Along the Roadside…October
You never know what you’ll find out on the roadside. Although I walk the same two-mile loop frequently, few days are ever the same. Subtle changes shift one week into the next, one season into another. Noticing is the art of going.
My recent walks have been in the late afternoon; wind picking up, sun low on the horizon. The flowers and grasses have gone to seed, a few bunches of wild grapes are left for the birds. It’s a good time to capture the moment: October in its final fading days. November is coming fast.
Admittedly, this next page is an unusual addition to this post.I came upon a dead barred owl lying in the grassy margin of the roadside, clearly struck by a car or truck. Daylight was fading fast, but the owl was so absolutely beautiful that I couldn’t let it go. If I didn’t paint it then, the opportunity might be gone. There was only time to capture a fleeting impression of feathers, but that seemed a fitting way to acknowledge the life and the loss.
Well, now I have tears in my eyes. Your gift is noticing…and your gift to us is your sharing the amazing things you notice. I cannot wait for your book next week. You are a joy. Love, Betsy
Hi Betsy– How nice to hear from you. I’m a believer in sharing the gifts we have. Thanks for your support! — Jean
Oh my , Jean. The owl. Poor thing beautiful of you to see it’s beauty
It truly was beautiful. Stunning. The layers of barred feathers! But I am so sorry to see it’s demise.
Wow! Are you fortunate or what? We once lived in an area where we heard that wonderful call of the Barred Owl often. I am wondering if you hear them at your house, or was this unfortunate guy passing through?
Along the roadside you have captured such a lovely group of plants, especially the milkweed. Thanks for your frequent drops of delight to our inboxes. And, oh! yes THE BOOK. Can’t wait.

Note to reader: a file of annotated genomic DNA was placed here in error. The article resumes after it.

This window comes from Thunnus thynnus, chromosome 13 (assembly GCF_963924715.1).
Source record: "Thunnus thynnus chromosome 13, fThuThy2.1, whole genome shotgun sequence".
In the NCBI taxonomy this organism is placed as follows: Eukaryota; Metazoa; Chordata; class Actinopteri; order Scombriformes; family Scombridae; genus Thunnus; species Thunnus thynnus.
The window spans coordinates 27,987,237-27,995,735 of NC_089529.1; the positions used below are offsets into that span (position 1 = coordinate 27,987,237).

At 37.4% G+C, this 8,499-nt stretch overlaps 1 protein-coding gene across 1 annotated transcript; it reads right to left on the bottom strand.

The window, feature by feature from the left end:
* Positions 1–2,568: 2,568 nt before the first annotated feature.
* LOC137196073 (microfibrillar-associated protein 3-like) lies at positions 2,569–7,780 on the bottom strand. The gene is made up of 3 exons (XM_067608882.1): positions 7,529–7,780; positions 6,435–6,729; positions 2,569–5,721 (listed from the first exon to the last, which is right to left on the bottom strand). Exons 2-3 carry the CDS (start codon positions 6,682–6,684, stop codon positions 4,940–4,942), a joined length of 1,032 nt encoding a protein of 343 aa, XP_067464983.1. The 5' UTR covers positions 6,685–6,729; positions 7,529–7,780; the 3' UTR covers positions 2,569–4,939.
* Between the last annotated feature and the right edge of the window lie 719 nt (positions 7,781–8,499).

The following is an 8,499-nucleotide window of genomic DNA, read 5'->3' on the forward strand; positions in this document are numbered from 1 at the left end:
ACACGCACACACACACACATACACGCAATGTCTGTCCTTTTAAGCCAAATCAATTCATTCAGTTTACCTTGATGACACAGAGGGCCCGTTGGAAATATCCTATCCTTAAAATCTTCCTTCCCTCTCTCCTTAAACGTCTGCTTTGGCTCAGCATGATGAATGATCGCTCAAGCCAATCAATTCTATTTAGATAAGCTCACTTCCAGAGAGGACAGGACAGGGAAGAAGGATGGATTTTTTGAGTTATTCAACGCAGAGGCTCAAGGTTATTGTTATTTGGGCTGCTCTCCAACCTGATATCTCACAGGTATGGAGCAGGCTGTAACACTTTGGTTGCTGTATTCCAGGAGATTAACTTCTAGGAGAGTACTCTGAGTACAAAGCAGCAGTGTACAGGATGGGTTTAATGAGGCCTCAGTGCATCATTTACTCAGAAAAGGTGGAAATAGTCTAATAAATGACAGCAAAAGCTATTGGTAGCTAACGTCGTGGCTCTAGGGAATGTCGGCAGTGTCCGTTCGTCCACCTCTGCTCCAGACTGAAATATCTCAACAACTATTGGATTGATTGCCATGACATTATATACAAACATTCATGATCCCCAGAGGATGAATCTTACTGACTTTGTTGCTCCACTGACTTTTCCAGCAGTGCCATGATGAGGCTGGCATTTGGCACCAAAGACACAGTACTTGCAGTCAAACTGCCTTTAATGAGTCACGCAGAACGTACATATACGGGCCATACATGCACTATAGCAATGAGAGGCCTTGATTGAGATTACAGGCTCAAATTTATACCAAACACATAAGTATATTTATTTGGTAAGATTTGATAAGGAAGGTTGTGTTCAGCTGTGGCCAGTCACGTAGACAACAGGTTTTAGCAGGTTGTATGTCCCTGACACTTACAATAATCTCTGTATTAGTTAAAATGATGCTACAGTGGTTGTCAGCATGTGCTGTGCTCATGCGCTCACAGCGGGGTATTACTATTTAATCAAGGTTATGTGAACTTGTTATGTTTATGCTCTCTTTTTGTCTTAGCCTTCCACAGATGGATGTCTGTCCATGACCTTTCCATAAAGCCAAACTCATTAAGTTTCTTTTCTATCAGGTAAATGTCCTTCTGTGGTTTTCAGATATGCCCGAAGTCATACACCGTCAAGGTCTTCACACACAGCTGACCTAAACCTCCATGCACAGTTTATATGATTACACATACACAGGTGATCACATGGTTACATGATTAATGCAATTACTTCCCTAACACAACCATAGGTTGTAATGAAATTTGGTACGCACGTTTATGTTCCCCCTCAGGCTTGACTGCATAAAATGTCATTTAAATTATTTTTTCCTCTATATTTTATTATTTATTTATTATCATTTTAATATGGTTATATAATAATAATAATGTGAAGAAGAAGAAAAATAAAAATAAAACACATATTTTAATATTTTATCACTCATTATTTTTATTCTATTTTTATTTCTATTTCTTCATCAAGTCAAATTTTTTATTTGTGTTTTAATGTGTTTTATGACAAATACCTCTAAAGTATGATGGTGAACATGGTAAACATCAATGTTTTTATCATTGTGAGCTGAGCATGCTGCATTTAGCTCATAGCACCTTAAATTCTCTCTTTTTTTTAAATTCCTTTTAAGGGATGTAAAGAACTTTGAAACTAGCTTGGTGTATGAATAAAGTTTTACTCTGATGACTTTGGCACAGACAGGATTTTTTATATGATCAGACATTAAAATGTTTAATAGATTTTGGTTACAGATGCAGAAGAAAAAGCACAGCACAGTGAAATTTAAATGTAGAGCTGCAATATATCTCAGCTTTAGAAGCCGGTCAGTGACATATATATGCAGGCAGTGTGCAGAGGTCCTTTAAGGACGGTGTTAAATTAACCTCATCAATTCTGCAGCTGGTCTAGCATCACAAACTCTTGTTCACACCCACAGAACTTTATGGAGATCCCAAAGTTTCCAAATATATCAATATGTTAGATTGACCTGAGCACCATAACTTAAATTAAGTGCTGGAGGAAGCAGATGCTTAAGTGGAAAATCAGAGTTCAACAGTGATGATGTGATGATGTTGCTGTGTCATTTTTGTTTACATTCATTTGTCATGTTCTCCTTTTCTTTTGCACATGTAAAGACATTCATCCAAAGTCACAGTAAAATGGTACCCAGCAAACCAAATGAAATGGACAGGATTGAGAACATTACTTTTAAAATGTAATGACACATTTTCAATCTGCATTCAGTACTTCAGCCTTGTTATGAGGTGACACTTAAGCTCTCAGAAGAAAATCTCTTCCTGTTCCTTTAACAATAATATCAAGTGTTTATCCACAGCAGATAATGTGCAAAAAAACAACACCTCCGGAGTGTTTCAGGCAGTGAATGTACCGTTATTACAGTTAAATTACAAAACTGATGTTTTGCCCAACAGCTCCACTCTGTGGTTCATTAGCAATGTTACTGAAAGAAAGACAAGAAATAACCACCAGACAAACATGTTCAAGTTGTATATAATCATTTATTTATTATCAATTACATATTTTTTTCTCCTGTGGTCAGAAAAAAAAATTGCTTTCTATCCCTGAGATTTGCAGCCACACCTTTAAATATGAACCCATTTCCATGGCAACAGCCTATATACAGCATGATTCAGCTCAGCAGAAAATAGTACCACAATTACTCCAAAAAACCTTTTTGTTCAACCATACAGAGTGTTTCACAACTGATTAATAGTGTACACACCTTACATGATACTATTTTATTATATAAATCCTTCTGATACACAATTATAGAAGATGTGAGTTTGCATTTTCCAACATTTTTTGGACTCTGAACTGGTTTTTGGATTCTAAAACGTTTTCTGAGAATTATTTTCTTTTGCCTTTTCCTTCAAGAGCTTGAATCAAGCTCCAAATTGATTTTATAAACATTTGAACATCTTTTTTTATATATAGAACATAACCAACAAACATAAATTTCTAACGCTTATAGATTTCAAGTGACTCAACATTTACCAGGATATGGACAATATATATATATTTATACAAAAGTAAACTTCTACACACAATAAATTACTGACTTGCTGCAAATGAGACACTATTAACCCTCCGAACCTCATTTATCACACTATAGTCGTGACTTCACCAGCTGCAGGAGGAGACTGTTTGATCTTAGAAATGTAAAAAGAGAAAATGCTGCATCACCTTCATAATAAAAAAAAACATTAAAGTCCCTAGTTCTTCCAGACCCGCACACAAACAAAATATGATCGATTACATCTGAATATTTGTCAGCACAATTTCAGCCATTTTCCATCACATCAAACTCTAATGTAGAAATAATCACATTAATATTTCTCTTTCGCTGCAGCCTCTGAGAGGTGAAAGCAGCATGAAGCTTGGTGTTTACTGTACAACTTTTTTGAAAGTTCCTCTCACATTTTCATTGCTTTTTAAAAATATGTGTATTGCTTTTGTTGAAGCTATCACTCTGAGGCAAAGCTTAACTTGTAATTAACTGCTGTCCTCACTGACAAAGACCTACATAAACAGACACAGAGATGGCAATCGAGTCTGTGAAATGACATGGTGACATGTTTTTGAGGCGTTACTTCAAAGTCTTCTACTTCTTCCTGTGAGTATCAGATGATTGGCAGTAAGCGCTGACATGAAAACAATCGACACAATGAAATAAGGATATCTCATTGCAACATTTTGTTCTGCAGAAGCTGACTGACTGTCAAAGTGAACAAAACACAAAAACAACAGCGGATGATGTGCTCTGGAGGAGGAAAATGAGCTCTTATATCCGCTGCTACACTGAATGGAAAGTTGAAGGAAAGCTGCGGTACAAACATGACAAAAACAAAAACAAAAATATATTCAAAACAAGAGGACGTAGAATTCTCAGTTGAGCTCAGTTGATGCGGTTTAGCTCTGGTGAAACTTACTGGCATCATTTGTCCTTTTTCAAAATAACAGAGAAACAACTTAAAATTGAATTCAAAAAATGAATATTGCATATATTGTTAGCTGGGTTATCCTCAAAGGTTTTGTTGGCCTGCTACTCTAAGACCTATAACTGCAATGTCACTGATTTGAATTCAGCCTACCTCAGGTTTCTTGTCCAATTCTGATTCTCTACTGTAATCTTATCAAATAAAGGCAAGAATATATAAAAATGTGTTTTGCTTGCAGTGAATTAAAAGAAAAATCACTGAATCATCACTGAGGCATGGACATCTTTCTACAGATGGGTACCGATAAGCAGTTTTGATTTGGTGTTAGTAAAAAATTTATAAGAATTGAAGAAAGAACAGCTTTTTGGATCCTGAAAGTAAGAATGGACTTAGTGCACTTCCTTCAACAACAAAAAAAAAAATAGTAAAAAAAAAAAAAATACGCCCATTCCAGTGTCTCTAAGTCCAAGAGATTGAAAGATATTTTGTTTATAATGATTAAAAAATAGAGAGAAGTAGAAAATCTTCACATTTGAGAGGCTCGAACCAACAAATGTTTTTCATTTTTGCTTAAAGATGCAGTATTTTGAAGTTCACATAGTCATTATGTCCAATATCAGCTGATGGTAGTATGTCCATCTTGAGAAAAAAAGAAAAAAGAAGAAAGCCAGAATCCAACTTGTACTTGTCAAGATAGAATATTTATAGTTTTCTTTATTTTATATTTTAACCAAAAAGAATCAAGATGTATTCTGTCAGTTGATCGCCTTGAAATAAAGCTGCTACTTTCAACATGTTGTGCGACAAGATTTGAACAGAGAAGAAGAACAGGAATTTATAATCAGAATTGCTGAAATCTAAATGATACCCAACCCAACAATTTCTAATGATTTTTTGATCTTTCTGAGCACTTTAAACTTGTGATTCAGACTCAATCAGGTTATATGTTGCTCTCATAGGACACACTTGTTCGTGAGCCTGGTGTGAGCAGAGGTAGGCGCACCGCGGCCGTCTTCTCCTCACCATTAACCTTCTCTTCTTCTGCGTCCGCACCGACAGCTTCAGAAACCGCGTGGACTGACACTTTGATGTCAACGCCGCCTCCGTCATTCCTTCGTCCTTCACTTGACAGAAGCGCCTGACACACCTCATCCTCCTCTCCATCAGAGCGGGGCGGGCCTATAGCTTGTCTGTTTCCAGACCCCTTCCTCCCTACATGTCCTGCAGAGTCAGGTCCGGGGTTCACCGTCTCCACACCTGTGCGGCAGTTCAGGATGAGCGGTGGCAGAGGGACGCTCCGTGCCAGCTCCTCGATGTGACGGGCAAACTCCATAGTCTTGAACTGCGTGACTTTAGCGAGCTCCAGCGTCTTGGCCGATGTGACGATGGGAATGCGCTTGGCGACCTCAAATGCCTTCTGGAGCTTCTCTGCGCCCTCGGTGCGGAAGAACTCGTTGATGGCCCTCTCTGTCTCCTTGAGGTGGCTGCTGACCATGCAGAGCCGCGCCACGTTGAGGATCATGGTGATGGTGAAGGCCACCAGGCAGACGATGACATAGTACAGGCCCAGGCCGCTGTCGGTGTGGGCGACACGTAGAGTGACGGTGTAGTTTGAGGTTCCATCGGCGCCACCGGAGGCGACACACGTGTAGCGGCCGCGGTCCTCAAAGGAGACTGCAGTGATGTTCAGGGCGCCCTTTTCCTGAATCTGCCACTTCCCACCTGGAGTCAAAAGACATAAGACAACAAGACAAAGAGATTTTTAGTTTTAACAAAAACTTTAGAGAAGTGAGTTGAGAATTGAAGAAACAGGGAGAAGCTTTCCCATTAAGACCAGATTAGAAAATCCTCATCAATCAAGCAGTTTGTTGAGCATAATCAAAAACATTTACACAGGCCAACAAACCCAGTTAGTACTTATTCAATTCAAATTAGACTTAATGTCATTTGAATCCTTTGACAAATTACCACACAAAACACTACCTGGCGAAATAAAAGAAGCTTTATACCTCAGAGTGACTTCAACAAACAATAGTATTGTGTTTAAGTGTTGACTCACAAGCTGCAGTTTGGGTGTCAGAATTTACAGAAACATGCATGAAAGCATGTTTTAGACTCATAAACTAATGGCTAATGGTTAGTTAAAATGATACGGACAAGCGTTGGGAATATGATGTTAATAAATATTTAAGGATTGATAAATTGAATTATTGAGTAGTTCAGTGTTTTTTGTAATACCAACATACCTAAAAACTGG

Hi Dawn- Yes, we do have habitat for Barred Owls here and I have heard them, as well as Great Horned Owls and Screech Owls. I was very surprised at the size of the Barred Owl– it was smaller than I thought it would be. So…I’m very sorry to lose this owl as a neighbor, but hopefully another will move in.
Thanks Jean for your exquisite, detailed work. You are such a sensitive soul and it shows in your art as well as your words. It’s a pleasure to read, view and see through your eyes. Painting the life and loss of a beautiful wounded owl reminds me that all life is such a precious gift.
I wonder if you draw/paint as you walk your familiar, ritual walk. Do you take pictures to paint once in your studio or paint on the spot when your eyes find beauty to notice?
Hi Bernadette- thanks for your thoughtful note. I walk and run this route a lot without a sketchbook, but I’m usually looking at what’s around with an eye toward sketching. About once a week, I go out with my sketchbook and a pen and I draw what I find. For the owl, I went home and grabbed my sketchbook and paints so that I could work right on the roadside. I often finish at home, adding more detail or color or even additional sketches to complete a page. And I almost always do the text at home so I have a clean and steady surface.
I just love your ‘along the roadside’ entries. You’ve inspired me to do a few of my own. It’s helped me to take a closer look at the sometimes subtle changes going on in the world beneath my feet. Thank you. PS. I love the call of the Barred Owl. We hear them around from time to time.
Thanks great, Erica! Isn’t it fascinating to see what’s happening and changing so close by? My sketchbook and pen keep me looking.
The fact that your roadside walk turned up the dead Barred owl seems perfectly real to me, and I appreciate that you chose to work it into the post. With the ‘Broken Flight’ title, it’s poignant. (I like that last purple thistle hiding at the bottom of the page above, too).
You should see it now…wow…nothing but collapsed feathers. I’m so glad I got to see it so soon after it met it’s fate.